Microloans increasing in popularity for Florida small businesses

Green Grease Biofuels Inc. envisions money to be made in collecting cooking oil from Jacksonville, Florida, homes for conversion into biofuels.

Other companies collect cooking oil from restaurants, but branching out with curbside collection of grease used in residential kitchens isn't an easy concept to pitch to bankers for a traditional loan.

So Green Grease Biofuels is seeking to grease its finances by turning to microloans, which are smaller loans ranging from $500 to $50,000.

"Microloans are the lifeline of our company," said Charles Payne, managing director of the company.

It's a form of financing that's becoming more accessible to Northeast Florida businesses.

After the U.S. Small Business Administration signed a memorandum in 2012 with the city of Jacksonville to promote microlending, the agency certified Accion USA to do microlending throughout the state.

The Small Business Administration also certified the Black Business Investment Fund, which is based in the Orlando area, to make microloans in Duval County.

Mayor Alvin Brown praised the Small Business Administration's microlending initiative, saying "the very best ideas of today can become the storefronts, services and job creators of tomorrow."

The city of Jacksonville plans to start its own multimillion dollar microlending program for its Northwest Jacksonville Economic Development Fund, which targets assistance to businesses in neighborhoods facing high poverty and unemployment rates.

The goal is to roll out that program in late fall or early winter, spokesman David DeCamp said.

Microloans come with above-average interest rates. Accion USA's interest rates range from 8.99 percent to 15.99 percent, and the payback period is typically a couple of years, said Fabiana Estrada, manager of Florida lending at an office in Coral Gables.

Most loan recipients have been in business for one or two years, though Accion has helped a lot of businesses that have been around 10 to 15 years, she said. The loans might help a restaurant buy a new walk-in freezer, a home-based business develop a website, or a truck driver purchase a rig.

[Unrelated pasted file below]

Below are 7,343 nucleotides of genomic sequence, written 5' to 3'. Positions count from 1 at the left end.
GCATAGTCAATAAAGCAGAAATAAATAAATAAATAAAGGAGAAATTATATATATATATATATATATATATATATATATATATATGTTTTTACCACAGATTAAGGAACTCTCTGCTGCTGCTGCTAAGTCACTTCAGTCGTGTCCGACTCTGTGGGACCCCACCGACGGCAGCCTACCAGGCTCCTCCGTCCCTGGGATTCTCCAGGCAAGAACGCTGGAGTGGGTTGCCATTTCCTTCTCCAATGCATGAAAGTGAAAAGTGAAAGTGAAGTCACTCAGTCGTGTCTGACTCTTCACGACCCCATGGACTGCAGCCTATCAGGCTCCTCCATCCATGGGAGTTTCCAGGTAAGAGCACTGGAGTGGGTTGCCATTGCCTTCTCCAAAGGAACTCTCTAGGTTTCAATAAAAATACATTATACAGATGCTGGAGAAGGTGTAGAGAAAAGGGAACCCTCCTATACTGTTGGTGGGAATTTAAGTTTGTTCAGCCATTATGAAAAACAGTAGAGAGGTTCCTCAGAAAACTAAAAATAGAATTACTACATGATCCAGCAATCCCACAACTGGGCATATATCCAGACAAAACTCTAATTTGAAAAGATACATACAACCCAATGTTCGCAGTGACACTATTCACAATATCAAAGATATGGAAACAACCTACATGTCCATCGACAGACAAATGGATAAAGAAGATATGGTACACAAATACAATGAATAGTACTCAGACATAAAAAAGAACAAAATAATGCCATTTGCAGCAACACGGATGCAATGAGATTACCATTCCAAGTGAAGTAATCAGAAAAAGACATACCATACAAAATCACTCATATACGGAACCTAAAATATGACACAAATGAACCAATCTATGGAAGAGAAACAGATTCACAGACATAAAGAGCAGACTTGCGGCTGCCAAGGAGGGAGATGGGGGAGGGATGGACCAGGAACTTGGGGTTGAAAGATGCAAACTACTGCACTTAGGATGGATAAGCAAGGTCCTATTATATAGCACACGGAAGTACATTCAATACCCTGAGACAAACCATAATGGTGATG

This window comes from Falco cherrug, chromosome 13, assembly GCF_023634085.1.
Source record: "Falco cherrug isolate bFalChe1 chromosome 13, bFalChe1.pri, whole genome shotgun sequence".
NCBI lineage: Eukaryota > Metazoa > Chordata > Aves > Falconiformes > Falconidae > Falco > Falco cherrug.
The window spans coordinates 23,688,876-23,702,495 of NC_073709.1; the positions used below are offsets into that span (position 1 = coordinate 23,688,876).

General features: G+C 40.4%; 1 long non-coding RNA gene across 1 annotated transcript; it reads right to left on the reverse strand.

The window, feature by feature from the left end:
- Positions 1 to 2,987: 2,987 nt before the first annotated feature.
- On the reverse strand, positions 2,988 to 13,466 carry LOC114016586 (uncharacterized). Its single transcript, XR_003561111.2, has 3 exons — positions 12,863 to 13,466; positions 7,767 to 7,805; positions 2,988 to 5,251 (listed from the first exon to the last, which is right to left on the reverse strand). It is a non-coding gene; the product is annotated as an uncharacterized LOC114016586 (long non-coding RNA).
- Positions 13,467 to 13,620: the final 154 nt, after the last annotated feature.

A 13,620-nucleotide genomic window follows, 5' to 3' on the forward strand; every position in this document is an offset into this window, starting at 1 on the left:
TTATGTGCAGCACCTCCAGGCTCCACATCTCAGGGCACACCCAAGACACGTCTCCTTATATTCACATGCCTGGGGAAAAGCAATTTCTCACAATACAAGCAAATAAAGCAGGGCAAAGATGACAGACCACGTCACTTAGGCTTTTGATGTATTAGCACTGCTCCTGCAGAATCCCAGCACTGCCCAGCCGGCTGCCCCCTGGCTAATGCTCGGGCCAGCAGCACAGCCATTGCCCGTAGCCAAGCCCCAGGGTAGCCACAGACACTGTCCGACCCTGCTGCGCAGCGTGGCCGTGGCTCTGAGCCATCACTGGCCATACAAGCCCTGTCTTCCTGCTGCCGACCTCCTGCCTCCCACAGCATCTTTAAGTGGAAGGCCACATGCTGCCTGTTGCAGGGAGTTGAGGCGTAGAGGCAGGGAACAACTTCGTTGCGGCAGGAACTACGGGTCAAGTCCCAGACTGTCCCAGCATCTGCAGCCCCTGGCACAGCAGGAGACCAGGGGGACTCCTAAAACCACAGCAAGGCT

Though Accion is willing to take some risks that banks don't, applicants have to show they have an income stream, not just that they have an idea for starting a business.

"There's no way that Accion can give you a loan unless you have a steady source of income," Estrada said.

Despite the limited money in microloans, they do make a difference for businesses, said Jackie Perry, executive director of Beaver Street Enterprises, a nonprofit business incubator in Jacksonville. Beaver Street Enterprise Center offers microloans up to $25,000 for its tenants and recently expanded microlending to other businesses after Wells Fargo donated $50,000.

"I think they fill a very vital niche," Perry said. "The microloans have a little more flexibility. They're very helpful, particularly for companies that are just starting out."

She said the concept got renewed attention when banks put the brakes on lending in the fallout of the Great Recession.

"That opened the door to looking at alternative ways of funding businesses, and microloans became a catalyst for that," she said.

In terms of access to microloan programs, Jacksonville had been behind the curve until recently, said Paul Arrington, certified business analyst with the Small Business Development Center at the University of North Florida.

"Any form of access to capital is welcome these days," he said. "Now is a good time if you're looking for a microloan in Jacksonville."

Green Grease Biofuels, which has incubator space at Beaver Street Enterprise Center, obtained a $25,000 microloan from the center. The company plans to seek another microloan from Accion.

Payne said the loans will finance the purchase of the plastic bins that residents can put grease into for pickup by the company. Green Grease Biofuels also will step up advertising, touting the environmental benefits of recycling cooking oil rather than dumping grease down drains, in the ground or at landfills.

There's no charge for residents to participate. The payoff comes when the grease is sold as a feedstock for producing biofuels. That makes marketing crucial to the company's business plan because the more cooking oil it collects, the more it can sell.

"With this container, we can pretty much drill into everyone's kitchen," Payne said while pointing to the recycling tub. "This is my oil platform right here."

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Copyright 2013 - The Florida Times-Union, Jacksonville

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